FPA Perennial (FPPFX), with 30 holdings, isn't quite as concentrated as Fairholme or Clipper in terms of individual stocks. But it has nearly three fourths of its assets in two sectors--consumer discretionary and industrials--and will let some positions, such as top holding O'Reilly Automotive (ORLY) grow into double-digit stakes. The Silver-rated fund, on average, has attractive quality measures such as returns on assets and earnings and debt/capital. But high-quality is not the same as risk-free. Managers Eric Ende and Greg Herr tend to let assets cluster where they find them and are apt to stay put when the market votes against their holdings if they think the fundamentals still look strong. The fund has a strong record over the 16 tenure of senior manager Ende, but he lost his longtime comanager, Steven Geist, to retirement in 2014. Current comanager and heir apparent, Herr, while qualified, is still building a track record here.
High fees weigh on Silver-rated AMG Yacktman Focused's (YAFFX) rating. It has a superlative long-term record and arguably could be considered for Gold, but its 1.22% expense ratio is well above the means for large-blend funds and no-load large-cap funds overall. The fund's high-conviction approach--which presently has produced a portfolio with 17% in cash and the rest in 28 mostly giant-cap stocks--also can generate shorter-term relative returns that can be difficult for some investors to endure. It has lagged the peer group and S&P 500 six times in the last 10 calendar years.
Steady Floor Game
Oakmark Select (OAKLX) is the only Gold-rated highly concentrated fund. Manager Bill Nygren certainly has his dry spells, such as when a huge stake in doomed bank Washington Mutual drove the fund to a bottom-decile-ranking loss in 2007. Overall, though, Nygren has managed to compensate shareholders over time for the risks of this portfolio, which held about 20 holdings as of March 31 and has more than 40% of its assets in financial-services stocks and another 25% in technology shares. Despite the large financials stake, the fund seems less likely to make the same mistake it made with Washington Mutual, which Nygren let grow to more than 15% of the portfolio in 2007. The fund's largest holding is payments company MasterCard (MA) at 7.6%, and it has spread its bank bets across Citigroup (C), Bank of America, and JPMorgan Chase (JPM), which Nygren contends are selling too cheaply, even considering their more conservative growth prospects.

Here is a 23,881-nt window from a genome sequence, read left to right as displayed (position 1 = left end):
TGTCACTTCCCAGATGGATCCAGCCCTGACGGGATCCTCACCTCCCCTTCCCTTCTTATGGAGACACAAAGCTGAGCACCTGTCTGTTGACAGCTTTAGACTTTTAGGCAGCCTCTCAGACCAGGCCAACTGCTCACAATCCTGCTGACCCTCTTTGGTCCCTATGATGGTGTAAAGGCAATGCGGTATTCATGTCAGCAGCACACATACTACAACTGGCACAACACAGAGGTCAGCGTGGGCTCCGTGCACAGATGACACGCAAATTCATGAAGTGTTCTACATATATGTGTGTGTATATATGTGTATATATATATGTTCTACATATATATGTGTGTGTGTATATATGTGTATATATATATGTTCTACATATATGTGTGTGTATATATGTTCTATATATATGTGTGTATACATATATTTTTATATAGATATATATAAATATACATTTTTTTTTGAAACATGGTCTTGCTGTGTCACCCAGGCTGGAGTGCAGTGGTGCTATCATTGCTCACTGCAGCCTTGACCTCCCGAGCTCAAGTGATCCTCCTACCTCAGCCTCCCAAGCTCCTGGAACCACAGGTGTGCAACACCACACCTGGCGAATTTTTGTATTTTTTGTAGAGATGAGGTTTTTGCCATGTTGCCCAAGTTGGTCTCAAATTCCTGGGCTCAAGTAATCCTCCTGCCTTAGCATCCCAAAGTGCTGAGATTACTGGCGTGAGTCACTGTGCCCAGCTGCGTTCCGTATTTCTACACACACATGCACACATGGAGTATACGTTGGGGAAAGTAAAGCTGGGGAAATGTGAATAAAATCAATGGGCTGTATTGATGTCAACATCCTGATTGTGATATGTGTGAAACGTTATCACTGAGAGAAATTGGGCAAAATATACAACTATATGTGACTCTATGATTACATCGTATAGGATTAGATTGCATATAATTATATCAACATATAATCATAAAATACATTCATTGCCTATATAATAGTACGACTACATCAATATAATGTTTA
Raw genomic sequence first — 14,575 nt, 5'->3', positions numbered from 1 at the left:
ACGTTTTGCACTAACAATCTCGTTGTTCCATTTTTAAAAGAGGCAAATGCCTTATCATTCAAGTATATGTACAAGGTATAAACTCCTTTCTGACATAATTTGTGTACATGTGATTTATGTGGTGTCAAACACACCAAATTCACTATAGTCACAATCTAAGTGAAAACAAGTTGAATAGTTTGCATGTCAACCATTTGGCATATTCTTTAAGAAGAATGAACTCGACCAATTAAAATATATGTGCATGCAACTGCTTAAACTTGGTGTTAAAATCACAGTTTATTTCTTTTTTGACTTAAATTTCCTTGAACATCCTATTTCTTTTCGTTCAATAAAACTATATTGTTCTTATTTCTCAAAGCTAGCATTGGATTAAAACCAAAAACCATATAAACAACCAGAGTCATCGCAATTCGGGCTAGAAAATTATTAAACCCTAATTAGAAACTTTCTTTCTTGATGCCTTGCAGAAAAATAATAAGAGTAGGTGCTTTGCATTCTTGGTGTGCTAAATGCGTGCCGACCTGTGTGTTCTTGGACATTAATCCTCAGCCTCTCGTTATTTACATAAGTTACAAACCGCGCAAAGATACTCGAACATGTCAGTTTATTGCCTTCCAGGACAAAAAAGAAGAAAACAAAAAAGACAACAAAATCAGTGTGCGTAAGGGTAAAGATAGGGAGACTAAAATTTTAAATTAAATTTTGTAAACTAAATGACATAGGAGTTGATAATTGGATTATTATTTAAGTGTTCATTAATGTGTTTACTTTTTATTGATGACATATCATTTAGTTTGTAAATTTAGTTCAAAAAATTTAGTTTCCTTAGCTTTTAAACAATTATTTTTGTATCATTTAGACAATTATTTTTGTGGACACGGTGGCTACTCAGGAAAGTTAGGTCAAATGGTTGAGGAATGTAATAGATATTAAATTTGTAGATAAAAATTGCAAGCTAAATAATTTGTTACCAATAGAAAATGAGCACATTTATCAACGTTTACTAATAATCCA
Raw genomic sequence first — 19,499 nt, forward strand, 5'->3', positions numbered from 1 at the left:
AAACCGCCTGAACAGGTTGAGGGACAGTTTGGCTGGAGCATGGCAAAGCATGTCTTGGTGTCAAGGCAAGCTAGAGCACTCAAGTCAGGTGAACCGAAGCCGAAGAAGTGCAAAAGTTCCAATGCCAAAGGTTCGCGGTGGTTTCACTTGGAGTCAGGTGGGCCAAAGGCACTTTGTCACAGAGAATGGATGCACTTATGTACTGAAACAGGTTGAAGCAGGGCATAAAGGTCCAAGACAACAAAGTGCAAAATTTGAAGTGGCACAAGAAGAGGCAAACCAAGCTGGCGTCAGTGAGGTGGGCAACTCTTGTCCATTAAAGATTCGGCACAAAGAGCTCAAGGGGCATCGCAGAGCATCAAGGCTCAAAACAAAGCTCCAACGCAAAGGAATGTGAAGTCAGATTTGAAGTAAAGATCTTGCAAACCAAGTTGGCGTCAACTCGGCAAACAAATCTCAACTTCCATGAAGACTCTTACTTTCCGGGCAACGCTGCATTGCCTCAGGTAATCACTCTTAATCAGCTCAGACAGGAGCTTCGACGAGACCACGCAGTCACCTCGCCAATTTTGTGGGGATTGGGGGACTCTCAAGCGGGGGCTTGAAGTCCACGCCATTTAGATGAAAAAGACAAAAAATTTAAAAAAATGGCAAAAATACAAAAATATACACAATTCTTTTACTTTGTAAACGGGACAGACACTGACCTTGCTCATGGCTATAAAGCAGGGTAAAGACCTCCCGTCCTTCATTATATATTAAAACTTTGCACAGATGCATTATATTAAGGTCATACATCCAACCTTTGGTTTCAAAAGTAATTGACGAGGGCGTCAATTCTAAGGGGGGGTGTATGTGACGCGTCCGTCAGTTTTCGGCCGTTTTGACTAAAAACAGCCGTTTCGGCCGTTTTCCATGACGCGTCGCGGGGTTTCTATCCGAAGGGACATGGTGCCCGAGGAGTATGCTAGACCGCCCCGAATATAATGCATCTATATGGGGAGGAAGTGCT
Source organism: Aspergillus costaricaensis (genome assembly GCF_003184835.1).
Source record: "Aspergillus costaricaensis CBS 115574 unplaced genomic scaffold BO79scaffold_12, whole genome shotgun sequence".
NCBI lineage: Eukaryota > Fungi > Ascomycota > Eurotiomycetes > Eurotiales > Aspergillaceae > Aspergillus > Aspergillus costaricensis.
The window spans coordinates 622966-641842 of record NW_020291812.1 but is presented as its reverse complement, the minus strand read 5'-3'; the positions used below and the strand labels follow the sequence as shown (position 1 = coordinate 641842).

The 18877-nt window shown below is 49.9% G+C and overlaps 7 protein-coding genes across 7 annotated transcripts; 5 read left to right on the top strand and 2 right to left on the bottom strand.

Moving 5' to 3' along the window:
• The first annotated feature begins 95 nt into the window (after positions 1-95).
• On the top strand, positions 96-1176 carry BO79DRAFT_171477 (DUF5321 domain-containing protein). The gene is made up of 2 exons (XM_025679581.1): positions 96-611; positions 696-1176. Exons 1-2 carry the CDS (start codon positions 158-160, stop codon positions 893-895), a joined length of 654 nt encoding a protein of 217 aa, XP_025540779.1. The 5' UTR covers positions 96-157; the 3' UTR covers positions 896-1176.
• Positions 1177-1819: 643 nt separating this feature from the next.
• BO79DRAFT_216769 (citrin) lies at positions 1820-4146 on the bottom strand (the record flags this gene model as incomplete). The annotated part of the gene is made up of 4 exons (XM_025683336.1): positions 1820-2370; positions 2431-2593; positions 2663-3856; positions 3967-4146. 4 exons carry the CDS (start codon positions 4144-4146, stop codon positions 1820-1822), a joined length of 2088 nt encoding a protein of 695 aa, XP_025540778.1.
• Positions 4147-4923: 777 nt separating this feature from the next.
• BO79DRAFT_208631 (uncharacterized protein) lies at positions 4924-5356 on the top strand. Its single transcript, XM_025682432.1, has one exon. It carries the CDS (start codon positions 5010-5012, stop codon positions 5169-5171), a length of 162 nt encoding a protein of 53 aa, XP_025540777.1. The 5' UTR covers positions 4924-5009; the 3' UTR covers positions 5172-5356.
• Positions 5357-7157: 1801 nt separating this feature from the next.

Neutral-rated Marsico Focus (MFOCX) and its clone Columbia Marsico Focused Equities (NFEAX) are the only non-Morningstar Medalist funds in this concentrated group. Performance has been spotty and staff turmoil has been high in recent years at Marsico. The funds managed to underperform in recent years even with large stakes in health-care stocks, including 15% in biotech, which have been hot. High fees and a fair amount of comanager and analyst turnover damp enthusiasm for the funds. The firm began to wrestle with debt issues following a highly leveraged deal by Tom Marsico to buy his firm back from Bank of America in 2007 and increased outflows in subsequent years. Personnel turnover then spiked; several portfolio managers (including Douglas Rao, the funds' comanager) left, as did a number of analysts.
For a list of the open-end funds we cover, click here.
For a list of the closed-end funds we cover, click here.
For a list of the exchange-traded funds we cover, click here.
For information on the Morningstar Analyst Ratings, click here.
Dan Culloton has a position in the following securities mentioned above: CFIMX. Find out about Morningstar’s editorial policies.